Mrs. Mortifee's Mouse
Ted McGee is an associate professor of English at St. Jerome’s
College, University of Waterloo.
This fanciful story of a pest turned pet ends with grandmotherly Mrs.
Mortifee living harmoniously not only with the mouse but also with the
big cat she bought to rid the house of the little pest. The plot falls
neatly into seven parts: each day from Monday through Saturday of a
summer week, Mrs. Mortifee is either surprised by the winsome mouse or
outwitted in some scheme to get rid of it. The final page portrays the
events not of the Sunday (as one might expect), but rather of a day
several months later when the mouse, the lion, and Mrs. Mortifee gather
round the table for cookies and hot chocolate after making images of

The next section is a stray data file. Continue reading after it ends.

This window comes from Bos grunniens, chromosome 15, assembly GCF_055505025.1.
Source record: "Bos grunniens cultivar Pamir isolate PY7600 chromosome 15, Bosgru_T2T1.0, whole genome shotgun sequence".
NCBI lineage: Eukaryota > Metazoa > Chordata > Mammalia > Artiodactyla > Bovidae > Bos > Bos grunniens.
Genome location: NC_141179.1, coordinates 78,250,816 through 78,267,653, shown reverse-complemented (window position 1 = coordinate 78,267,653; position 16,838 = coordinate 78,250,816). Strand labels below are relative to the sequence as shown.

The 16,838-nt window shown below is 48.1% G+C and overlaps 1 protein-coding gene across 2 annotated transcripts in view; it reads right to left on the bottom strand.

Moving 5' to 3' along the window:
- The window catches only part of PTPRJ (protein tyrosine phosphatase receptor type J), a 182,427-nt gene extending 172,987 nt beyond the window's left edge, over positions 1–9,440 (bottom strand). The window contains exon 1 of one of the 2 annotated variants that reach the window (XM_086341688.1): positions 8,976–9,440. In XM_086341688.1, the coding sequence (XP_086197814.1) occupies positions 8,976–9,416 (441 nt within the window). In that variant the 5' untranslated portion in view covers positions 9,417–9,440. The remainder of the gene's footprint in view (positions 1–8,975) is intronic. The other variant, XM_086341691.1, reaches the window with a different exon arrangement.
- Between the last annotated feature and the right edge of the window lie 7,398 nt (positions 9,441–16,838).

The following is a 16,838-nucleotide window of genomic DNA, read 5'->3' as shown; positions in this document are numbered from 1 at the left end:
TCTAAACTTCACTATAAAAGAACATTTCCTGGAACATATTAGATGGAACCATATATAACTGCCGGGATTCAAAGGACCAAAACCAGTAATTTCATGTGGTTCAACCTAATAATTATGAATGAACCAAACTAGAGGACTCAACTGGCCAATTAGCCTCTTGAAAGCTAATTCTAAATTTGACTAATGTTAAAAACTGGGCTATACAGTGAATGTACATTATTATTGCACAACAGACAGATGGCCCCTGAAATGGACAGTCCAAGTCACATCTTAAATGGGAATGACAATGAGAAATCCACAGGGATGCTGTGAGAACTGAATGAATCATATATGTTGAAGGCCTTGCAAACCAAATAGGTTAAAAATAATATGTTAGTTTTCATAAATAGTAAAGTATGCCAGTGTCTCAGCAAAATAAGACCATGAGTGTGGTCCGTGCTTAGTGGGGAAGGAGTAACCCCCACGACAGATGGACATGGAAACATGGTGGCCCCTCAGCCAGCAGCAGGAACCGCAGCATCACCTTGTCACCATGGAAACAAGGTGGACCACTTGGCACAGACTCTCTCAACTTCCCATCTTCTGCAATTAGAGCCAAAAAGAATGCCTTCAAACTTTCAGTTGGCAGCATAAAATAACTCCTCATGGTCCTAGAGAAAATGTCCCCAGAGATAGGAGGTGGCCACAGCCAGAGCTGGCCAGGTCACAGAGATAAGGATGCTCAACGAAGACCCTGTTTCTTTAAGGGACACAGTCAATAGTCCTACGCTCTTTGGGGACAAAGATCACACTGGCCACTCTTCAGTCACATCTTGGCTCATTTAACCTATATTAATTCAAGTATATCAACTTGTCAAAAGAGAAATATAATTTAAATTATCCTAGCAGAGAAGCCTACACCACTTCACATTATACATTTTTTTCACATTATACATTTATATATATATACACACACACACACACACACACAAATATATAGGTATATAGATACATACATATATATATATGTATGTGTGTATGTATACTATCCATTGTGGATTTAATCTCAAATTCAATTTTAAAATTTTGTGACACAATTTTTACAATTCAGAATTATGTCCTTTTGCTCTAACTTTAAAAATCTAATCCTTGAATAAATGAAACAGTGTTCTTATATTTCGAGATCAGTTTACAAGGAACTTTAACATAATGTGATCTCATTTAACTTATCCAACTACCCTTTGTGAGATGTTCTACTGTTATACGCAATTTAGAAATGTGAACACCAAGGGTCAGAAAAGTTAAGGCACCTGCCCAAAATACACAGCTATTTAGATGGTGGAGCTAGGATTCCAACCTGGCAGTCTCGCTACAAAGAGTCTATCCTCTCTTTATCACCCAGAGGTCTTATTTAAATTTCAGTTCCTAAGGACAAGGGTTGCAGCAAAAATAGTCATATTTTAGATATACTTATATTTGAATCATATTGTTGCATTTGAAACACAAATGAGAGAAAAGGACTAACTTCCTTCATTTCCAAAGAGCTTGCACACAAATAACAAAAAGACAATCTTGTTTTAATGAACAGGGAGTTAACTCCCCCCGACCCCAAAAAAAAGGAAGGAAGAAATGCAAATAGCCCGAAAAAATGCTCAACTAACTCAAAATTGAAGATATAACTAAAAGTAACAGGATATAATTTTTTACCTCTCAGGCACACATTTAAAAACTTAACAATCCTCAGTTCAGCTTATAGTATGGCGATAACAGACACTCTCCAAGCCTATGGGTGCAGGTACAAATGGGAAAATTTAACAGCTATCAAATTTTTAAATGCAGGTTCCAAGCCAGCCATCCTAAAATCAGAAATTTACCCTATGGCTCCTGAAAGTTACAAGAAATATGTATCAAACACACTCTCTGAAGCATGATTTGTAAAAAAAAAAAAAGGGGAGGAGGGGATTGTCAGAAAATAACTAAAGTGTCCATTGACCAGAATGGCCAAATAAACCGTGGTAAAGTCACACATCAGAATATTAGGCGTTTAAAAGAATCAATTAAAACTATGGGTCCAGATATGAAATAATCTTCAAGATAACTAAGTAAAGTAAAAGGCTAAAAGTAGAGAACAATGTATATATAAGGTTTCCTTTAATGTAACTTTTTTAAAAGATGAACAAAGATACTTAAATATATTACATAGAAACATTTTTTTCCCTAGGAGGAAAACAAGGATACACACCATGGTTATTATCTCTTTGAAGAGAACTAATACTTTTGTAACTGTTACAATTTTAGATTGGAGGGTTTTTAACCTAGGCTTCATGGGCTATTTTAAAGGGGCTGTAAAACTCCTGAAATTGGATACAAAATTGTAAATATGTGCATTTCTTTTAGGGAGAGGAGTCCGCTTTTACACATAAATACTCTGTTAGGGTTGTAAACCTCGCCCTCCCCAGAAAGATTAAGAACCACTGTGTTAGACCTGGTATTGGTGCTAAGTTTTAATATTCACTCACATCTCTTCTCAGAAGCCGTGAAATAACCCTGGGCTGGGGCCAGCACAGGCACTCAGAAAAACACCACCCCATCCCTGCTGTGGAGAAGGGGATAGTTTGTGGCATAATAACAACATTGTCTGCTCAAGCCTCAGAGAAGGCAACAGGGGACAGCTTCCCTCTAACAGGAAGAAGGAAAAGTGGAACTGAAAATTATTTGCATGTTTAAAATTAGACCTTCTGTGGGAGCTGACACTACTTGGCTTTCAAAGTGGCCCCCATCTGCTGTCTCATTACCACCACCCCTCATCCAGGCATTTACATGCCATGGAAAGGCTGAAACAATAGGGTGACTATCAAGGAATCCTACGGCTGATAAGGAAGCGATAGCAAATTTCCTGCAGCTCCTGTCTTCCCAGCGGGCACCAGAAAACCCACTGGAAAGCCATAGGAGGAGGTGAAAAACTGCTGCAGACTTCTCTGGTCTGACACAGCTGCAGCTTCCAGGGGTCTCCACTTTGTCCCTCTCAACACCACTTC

themselves in snow.
Mrs. Mortifee is “a character,” thanks to Linda Hendry’s splendid
illustrations. She delineates with just the right touch of comic
exaggeration Mrs. Mortifee’s emotions, especially her mortification at
the appearances of the pesky mouse. Even more important, she fills out
the story’s context—the old-fashioned world of the late 1940s or
early 1950s—with a wealth of detail. Judging from the reactions of the
4- and 5-year-olds to whom I have read this story, it is all that action
in the illustrations, rather than the simple story, that makes this book
engaging and fun.